Establishing a Strong Visual Identity

As a purveyor of goods and services, your business relies on drawing in clients who will exchange money for those goods and services. Humans are visual creatures. The more eyes you can get on your work, the more sales you make, so the way you present yourself and your business visually online is a vital component of business success.

I’m going to cover a few of the basic aspects of visual design and how they contribute to a strong and effective visual brand identity.

Contrast

Contrast is one of the principles of design, the technical aspects that make designs work effectively. It helps create what’s called “visual hierarchy,” which establishes where your audience is likely to look first and the path their eyes with follow through the visual space. It tells the audience which pieces of information are most important. Those should be the elements that stand out the most, those with the highest contrast – biggest, boldest, most vividly colored – so that they draw the eye first.

You’re probably used to thinking of contrast in terms of value — relative darkness or lightness — if you do a lot of image editing or color correcting in videos. Contrast, however, can be applied to nearly all the elements we’re about to discuss and is a huge part of how effective your brand is at visual communication.

Logos: Line & Shape

Line and shape are relevant to any logo you use, as well as the typographical aspects of your brand.

Your logo is the cornerstone of your brand’s identity, the thing people see and immediately connect to the content they like. You’ll need to consider curved versus angled lines, geometric versus organic shapes and abstract versus representative imagery depending on the visual message you want your logo to convey.

Remember: A significant portion of your audience are going to be accessing your content from their phones. So, make sure to take into account that phone screens are small.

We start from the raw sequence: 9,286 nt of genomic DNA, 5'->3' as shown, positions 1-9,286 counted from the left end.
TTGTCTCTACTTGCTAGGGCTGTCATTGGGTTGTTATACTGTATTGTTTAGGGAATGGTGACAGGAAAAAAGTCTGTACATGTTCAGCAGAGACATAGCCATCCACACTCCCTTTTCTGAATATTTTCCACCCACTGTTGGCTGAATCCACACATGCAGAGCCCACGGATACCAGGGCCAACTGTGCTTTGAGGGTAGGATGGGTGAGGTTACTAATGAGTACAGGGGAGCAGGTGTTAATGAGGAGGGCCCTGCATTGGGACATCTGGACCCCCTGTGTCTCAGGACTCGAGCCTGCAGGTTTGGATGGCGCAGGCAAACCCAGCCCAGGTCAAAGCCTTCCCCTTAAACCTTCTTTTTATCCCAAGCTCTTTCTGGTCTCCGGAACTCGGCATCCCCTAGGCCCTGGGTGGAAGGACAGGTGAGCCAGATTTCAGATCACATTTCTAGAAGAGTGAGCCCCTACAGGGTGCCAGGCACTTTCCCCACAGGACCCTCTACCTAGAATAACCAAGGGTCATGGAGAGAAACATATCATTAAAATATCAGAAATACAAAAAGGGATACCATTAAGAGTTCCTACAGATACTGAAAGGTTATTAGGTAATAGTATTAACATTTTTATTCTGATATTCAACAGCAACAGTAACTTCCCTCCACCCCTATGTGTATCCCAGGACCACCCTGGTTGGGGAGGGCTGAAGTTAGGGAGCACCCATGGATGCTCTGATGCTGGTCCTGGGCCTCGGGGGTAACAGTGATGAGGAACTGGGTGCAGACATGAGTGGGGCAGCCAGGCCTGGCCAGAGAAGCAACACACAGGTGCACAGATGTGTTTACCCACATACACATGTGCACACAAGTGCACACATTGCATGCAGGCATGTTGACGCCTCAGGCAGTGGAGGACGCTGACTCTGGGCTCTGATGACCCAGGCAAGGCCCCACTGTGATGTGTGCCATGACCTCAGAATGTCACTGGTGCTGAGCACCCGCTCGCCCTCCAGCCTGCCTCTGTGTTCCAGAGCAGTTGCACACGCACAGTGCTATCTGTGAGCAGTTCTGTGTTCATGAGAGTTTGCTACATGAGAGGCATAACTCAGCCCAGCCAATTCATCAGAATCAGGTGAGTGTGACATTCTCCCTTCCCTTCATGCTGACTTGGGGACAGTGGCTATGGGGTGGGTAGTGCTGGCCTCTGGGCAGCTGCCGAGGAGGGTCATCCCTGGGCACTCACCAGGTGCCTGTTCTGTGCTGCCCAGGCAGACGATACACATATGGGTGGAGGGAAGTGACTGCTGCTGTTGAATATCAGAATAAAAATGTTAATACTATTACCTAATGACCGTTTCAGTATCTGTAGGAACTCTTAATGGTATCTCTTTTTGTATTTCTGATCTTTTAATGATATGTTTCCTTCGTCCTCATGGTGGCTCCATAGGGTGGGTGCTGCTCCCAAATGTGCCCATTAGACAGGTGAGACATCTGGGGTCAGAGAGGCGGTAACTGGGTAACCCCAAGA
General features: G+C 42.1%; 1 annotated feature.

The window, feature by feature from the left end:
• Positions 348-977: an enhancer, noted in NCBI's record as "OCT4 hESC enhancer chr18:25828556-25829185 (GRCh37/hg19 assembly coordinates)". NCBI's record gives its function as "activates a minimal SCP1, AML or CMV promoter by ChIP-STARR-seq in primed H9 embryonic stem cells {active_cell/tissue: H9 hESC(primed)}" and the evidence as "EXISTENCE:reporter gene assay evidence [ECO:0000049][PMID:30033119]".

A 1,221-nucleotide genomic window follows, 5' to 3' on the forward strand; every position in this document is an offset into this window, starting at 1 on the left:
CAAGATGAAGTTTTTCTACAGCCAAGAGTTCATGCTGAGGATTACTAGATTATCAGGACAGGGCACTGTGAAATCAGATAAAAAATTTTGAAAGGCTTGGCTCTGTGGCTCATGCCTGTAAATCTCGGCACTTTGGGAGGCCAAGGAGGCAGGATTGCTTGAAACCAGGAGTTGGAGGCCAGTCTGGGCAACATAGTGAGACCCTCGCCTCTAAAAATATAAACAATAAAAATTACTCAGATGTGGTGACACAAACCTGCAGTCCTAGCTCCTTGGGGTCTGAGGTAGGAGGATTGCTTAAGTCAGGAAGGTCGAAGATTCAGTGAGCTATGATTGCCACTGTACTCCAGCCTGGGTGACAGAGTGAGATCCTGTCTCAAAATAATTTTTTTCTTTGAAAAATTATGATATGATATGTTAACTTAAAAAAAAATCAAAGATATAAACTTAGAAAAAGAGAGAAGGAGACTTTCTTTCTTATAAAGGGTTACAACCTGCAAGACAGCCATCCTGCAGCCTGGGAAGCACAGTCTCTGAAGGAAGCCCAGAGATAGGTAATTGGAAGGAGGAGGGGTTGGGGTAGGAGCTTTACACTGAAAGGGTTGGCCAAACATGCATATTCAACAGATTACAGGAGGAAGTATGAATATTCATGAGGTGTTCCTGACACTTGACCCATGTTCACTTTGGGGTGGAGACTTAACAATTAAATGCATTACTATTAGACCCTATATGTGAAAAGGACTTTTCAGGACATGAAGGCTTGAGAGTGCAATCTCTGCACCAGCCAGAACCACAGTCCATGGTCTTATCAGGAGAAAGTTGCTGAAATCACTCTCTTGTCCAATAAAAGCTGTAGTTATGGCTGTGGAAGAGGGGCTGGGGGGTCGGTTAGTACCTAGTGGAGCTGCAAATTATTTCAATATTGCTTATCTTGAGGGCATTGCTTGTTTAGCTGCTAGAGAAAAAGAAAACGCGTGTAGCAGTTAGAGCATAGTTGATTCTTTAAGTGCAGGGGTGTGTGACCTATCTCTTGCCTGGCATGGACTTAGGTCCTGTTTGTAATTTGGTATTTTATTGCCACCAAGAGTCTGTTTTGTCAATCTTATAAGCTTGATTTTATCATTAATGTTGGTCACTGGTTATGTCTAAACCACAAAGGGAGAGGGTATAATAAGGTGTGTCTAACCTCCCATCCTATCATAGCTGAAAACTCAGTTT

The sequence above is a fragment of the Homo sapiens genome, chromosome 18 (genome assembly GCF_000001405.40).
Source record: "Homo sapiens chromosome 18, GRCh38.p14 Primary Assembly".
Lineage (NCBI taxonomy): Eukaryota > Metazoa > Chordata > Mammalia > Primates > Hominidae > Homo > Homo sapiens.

Whatever you choose, logos should be clean and simple (for legibility) and distinct enough from those of others in the industry that your customers can always pick it out even at minuscule sizes. Once you’ve got your logo, cleaning up the art or tweaking the colors is fine, but avoid major changes until you have a well-enough established customer base that they’ll be able to follow even if your visual identity is completely different.

Fonts are also important. Pick a few fonts, and stick with them – two, three at most. A nice, clean sans serif is best for longer sections of text, like the one this article uses. (Serifs are the little “feet” on the letters in fonts like Times New Roman. At smaller sizes, they can make blocks of text harder to read.)

A serif or decorative font works best for larger text like headlines or text-based logos. Just make sure it’s legible and looks good with your main font. Variation in line weight (thickness) is another important consideration here in order to create contrast between bold versus regular text.

Image via Insta here.

Messaging via Color & Value

Because color is huge component of visual language, it will influence the associations people seeing your brand for the first time make in their brains. In this instance, color refers specifically to hue, aka position on the color wheel.

The colors you use should become your colors, like Starbucks green or Facebook blue, so pick ones you won’t get tired of looking at anytime soon — you’ll be using them for everything. A limited color palette is a must – it makes consistency is easier to achieve and brand recognition is stronger. Three or four colors, not including black and white, is ideal.

Value will change the visual message of your image just as much as changing the hue does. Darker colors draw the eye first because they “jump forward” while lighter colors recede into the background. Make sure there is some value contrast in your color palette, and take advantage of it.

There are a few standard types of color schemes that tend to produce limited palettes whose colors work well together. Consider this if you’re not sure about your colors. You can do some research on color theory in marketing, but it’s equally important to trust your own gut. If the vibes aren’t right or you think the colors are just ugly, go in a direction that feels better to you.

You’re aiming for four key features, which will make for stronger brand recognition:

1. recognizability

2. reproducibility

3. clarity

4. legibility

So, ultimately, keep it simple, and stick with your choices. Consistency is key, so that each time a potential client sees your brand, they recognize it as you, and go to your sites and give you money.

Make sure your brand identity is as strong as it can be, and go get that paper!

Image via Insta here.

Monday Lovelace is a queer Black writer and graphic designer out of the Pacific Northwest. They’re out here to live their best life and help others do the same. Contact Lovelace via monday@ynotcam.com.

Header image via Unsplash here.